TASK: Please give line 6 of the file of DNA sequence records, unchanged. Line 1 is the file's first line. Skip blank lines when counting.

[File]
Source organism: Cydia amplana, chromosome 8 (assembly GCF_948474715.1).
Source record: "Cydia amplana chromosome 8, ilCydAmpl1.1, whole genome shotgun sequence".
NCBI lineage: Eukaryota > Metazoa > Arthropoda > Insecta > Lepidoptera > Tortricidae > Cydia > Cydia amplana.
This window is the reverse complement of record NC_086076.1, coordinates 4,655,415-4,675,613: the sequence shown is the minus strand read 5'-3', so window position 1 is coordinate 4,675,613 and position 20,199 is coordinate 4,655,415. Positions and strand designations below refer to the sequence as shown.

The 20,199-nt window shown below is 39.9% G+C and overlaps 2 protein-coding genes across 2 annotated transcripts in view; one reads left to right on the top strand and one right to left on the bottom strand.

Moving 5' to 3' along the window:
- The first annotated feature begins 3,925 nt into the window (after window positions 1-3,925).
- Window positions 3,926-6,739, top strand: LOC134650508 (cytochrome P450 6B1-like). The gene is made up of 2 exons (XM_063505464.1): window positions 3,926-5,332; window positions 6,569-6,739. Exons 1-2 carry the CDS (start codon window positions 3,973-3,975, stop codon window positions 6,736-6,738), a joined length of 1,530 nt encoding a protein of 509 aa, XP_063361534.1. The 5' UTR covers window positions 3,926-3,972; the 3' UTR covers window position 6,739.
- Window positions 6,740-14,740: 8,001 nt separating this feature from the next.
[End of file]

Moving 5' to 3' along the window: